BRISTOL-born Darren Barry has admitted his boyhood club’s decision to release him has proved to be the best thing that had ever happened to him.
The 25-year-old has made an instant impact since arriving at Sixways in the summer as he has featured in all four of Worcester Warriors’ Aviva Premiership games so far this season.
However, the giant lock told The Observer his ‘dream’ of playing in the top flight might not have been possible if he had not received a life-changing offer in 2012.
Back then, Barry had just suffered the disappointment of being let go by his beloved Bristol and was bracing himself to play in National Two South.
But Cornish Pirates then offered him the chance to stay in the Championship.
Barry, who made 60 appearances for Bristol, said it was a deal which was too good to turn down and one which helped transform his career.
“I left Bristol disappointed with the lack of opportunities as I certainly believed I was good enough to be playing in the first team,” he said.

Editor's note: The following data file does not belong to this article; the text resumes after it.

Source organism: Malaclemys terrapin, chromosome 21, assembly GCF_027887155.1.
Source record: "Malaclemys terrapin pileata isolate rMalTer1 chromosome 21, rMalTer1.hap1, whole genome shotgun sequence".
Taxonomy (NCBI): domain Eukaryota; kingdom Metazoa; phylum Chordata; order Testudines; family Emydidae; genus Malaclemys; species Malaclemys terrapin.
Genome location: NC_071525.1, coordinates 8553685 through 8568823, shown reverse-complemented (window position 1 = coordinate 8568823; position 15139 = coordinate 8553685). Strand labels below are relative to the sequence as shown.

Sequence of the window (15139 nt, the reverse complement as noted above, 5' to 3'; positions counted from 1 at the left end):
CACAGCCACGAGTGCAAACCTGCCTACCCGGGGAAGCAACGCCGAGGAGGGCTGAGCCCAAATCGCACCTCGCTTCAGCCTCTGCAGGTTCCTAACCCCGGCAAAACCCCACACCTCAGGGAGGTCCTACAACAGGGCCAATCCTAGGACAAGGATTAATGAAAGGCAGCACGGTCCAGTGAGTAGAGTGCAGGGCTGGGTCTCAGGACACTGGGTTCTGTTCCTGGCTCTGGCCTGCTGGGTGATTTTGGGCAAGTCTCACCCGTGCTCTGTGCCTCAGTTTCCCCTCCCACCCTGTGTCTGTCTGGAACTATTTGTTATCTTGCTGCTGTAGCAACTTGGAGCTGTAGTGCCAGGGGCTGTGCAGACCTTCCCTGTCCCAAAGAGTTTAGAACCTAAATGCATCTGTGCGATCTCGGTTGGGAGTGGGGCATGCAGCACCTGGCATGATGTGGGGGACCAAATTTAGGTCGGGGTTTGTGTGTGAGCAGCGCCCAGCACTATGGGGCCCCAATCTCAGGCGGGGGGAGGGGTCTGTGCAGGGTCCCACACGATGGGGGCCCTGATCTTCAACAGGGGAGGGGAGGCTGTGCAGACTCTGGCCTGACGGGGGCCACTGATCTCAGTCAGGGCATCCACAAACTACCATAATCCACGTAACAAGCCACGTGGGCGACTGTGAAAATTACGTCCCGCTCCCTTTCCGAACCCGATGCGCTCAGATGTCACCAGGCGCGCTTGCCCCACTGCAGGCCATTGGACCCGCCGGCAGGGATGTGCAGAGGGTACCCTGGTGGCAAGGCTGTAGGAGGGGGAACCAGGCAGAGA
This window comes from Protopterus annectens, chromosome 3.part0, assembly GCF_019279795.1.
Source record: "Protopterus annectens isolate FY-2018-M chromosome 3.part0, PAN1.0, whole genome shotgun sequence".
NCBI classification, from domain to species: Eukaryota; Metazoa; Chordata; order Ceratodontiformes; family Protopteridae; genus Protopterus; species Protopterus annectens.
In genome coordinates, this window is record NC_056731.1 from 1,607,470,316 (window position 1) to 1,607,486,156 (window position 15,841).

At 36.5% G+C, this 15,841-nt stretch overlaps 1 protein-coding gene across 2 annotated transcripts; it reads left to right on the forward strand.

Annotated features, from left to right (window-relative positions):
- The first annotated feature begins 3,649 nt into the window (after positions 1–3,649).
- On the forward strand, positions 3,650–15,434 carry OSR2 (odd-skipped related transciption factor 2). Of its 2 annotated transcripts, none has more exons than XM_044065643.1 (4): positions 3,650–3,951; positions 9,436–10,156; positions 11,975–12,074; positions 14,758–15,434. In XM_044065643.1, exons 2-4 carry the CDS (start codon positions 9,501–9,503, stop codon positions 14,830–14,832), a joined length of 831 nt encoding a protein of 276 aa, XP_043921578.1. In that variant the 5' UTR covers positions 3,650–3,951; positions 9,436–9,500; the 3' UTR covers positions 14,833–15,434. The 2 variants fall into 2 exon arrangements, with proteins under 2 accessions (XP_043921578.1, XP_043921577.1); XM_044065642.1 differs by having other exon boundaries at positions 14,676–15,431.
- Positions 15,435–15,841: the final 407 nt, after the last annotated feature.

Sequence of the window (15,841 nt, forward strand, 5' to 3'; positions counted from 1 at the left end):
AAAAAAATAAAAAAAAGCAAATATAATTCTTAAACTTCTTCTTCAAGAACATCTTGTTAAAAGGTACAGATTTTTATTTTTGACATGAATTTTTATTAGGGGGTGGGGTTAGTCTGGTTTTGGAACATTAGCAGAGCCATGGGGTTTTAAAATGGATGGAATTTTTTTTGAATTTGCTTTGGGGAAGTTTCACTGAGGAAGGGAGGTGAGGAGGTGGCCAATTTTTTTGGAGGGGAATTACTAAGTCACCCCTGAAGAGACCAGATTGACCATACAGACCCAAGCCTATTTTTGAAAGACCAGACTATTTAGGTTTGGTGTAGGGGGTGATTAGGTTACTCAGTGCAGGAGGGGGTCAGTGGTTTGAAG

“But looking back it was probably the best decision that was made by Liam Middleton, the coach at the time, to let me go and the best thing that could have happened to me.
“If Cornish Pirates hadn’t come in with a last-minute deal, I would have been playing for Clifton or Hartpury College, so they saved me.
“They kept me in the Championship and their coach, Ian Davies, gave me a lot of confidence and the opportunity to prove myself.”
Since then, Barry has not looked back. He had three strong seasons at Mennaye Park with the Pirates before securing a move to newly-promoted Warriors.
But the 6ft 6in second row said he has been just trying to take everything in his stride as he looks to build on his impressive start to his Worcester career.
“I have been lucky enough to have been given a chance to start of the season playing first-team rugby, so it is just a case of taking those opportunities,” he said.
“Every rugby player has dreams to play at the highest level and there is a certain age in which you feel you can fulfil those.
“I am still only 25 and I am still fighting to be able to call myself a Premiership rugby player. “I don’t think you can call yourself that after a few games, so I know I have got a long way to go before I can be proud of what I have achieved.”